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Eur J Med Chem. 2016 Aug 8;118:266-75. doi: 10.1016/j.ejmech.2016.04.030. Epub 2016 Apr 20.

Alkyne-substituted diminazene as G-quadruplex binders with anticancer activities.

Author information

1
Department of Chemistry and Biochemistry, University of Maryland, College Park, MD 20742, USA.
2
Translational Core Laboratory, University of Maryland Greenebaum Cancer Center, 655 W. Baltimore Street, Baltimore, MD 21201, USA.
3
Department of Chemistry and Biochemistry, University of Maryland, College Park, MD 20742, USA; Department of Chemistry, Purdue University, 560 Oval Drive, West Lafayette, IN 47907, USA; Center for Drug Discovery, Purdue University, 720 Clinic Drive, West Lafayette, IN 47907, USA.
4
Department of Chemistry, Mississippi State University, Mississippi State, MS 39762, USA.
5
Department of Chemistry and Biochemistry, University of Maryland, College Park, MD 20742, USA; Department of Chemistry, Purdue University, 560 Oval Drive, West Lafayette, IN 47907, USA; Center for Drug Discovery, Purdue University, 720 Clinic Drive, West Lafayette, IN 47907, USA. Electronic address: hsintim@purdue.edu.

Abstract

G-quadruplex ligands have been touted as potential anticancer agents, however, none of the reported G-quadruplex-interactive small molecules have gone past phase II clinical trials. Recently it was revealed that diminazene (berenil, DMZ) actually binds to G-quadruplexes 1000 times better than DNA duplexes, with dissociation constants approaching 1 nM. DMZ however does not have strong anticancer activities. In this paper, using a panel of biophysical tools, including NMR, FRET melting assay and FRET competition assay, we discovered that monoamidine analogues of DMZ bearing alkyne substitutes selectively bind to G-quadruplexes. The lead DMZ analogues were shown to be able to target c-MYC G-quadruplex both in vitro and in vivo. Alkyne DMZ analogues display respectable anticancer activities (single digit micromolar GI50) against ovarian (OVCAR-3), prostate (PC-3) and triple negative breast (MDA-MB-231) cancer cell lines and represent interesting new leads to develop anticancer agents.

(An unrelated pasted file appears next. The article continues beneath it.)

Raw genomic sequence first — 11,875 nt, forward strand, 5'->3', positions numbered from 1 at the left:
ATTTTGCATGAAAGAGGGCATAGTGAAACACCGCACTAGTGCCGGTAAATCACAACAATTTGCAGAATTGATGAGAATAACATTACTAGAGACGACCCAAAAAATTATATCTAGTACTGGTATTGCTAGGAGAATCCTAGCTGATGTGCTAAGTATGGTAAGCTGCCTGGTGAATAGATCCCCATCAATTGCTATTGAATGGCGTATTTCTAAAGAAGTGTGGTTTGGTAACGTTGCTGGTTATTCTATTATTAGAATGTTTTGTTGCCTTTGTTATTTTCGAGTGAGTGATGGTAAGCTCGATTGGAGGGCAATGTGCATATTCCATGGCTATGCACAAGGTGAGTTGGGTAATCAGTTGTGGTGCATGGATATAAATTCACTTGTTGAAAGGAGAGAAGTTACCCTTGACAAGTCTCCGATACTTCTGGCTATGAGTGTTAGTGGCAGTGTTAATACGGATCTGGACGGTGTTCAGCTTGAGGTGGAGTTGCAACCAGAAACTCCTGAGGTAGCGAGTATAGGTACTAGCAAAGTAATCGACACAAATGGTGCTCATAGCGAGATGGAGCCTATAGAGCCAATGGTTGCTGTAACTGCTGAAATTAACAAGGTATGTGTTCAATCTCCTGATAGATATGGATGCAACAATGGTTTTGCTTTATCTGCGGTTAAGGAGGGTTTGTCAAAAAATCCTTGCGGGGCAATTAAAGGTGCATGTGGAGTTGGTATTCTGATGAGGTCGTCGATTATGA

KEYWORDS:

Anticancer therapeutics; G-quadruplex; Telomerase activity; Western blot; c-MyC

PMID:
27132164
DOI:
10.1016/j.ejmech.2016.04.030
[Indexed for MEDLINE]

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